Amazon launches Live Translation mode for Alexa

Enterprise

Amazon today rolled out Live Translation, a new Alexa feature that assists with conversations between people who speak two different languages. Leveraging speech recognition and machine translation technology, Amazon says that Live Translation can translate between a number of languages including English and French, Spanish, Hindi, Brazilians Portuguese, German, or Italian.

The pandemic appears to have supercharged voice app usage, which was already on an upswing. According to a study by NPR and Edison Research, the percentage of voice-enabled device owners who use commands at least once a day rose between the beginning of 2020 and the start of April. Just over a third of smart speaker owners say they listen to more music, entertainment, and news from their devices than they did before, and owners report requesting an average of 10.8 tasks per week from their assistant this year compared with 9.4 different tasks in 2019. And according to a new report from Juniper Research, consumers will interact with voice assistants on 8.4 billion devices by 2024.

Launching Live Translation requires asking Alexa on an Amazon Echo device to translate one of the supported languages. The command “Alexa, translate French” will translate between English and French, for example, while “Alexa, stop” will end the translation session. The device will beep, indicating when to speak in the other language. Users can take pauses between sentences and Alexa will automatically detect the language in which they’re speaking and translate each side of the conversation. Echo devices with a screen will show a transcription of the conversation.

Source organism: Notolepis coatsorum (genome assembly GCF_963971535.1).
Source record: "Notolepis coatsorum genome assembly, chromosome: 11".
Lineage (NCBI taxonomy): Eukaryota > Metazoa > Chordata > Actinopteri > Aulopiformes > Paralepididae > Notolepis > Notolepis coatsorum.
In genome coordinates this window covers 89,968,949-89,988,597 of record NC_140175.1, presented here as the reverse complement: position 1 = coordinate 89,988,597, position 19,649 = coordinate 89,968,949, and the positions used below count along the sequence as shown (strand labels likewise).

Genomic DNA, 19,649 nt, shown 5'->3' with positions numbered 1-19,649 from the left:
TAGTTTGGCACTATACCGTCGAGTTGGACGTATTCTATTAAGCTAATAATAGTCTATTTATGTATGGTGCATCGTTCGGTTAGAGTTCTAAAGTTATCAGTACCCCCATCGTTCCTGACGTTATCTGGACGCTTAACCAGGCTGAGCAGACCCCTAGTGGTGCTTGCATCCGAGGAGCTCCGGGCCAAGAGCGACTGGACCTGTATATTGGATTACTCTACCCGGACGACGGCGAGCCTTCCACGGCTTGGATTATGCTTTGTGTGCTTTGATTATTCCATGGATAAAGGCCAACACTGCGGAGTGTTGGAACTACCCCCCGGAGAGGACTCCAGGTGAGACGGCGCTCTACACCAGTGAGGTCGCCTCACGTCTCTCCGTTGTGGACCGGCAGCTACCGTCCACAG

“We see a number of ways customers may interact with this Alexa feature,” an Amazon spokesperson told VentureBeat via email. “[Customers can use Live Translation to] communicate with friends and family that speak a different language [and] practice speaking and learning phrases in new languages.”

The new feature could be especially useful in hospitality, where guests, hosts, and staff might speak different languages. Though Echo speakers are growing in popularity from a consumer standpoint, helping users control their doors, lights, and search the web using nothing but their voice, Amazon hopes to target service industries with programs like Alexa for Hospitality. High-end hotel firm Wynn Resorts has been placing thousands of Amazon Echo speakers in its hotels since last summer, for example. And as of April, Alexa has been able to make phone calls in hotel rooms.

Live Translation is akin to Google Assistant’s Interpreter mode, which supports real-time, turn-by-turn translation in dozens of languages across a range of devices. Moreover, it builds on Alexa’s multilingual mode, which enables Echo devices to speak in multiple languages.

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